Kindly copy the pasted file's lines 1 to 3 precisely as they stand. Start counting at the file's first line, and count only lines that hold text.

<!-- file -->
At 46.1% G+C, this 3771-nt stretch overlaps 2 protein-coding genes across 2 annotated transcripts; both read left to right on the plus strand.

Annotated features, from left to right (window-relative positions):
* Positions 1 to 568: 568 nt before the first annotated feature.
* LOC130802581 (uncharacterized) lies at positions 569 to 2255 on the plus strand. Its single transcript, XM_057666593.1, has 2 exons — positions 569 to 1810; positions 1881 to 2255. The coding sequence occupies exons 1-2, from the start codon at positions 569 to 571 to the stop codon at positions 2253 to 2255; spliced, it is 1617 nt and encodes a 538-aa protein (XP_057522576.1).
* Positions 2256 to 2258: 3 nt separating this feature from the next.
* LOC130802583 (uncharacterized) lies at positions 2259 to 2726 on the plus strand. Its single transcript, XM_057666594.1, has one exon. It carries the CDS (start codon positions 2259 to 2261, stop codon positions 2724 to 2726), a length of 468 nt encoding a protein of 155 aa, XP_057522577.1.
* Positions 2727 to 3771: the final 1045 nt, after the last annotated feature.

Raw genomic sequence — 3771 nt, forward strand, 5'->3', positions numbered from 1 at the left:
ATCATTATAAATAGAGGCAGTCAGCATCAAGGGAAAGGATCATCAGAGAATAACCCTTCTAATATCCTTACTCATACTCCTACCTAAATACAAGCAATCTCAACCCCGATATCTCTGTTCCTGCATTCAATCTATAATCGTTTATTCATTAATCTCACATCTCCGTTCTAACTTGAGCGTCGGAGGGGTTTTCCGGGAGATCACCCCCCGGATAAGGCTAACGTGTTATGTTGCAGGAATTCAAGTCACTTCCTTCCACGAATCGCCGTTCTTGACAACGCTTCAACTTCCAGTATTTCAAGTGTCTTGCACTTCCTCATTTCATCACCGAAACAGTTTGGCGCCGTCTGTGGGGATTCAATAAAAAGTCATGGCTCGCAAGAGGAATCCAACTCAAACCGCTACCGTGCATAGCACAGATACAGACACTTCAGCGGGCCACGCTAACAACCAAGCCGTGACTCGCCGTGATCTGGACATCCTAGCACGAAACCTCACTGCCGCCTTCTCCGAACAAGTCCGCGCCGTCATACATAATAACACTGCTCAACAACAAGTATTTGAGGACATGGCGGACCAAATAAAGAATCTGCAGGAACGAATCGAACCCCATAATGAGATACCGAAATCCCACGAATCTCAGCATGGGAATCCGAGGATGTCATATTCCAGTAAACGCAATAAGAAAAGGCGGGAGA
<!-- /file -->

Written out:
At 46.1% G+C, this 3771-nt stretch overlaps 2 protein-coding genes across 2 annotated transcripts; both read left to right on the plus strand.

Annotated features, from left to right (window-relative positions):
* Positions 1 to 568: 568 nt before the first annotated feature.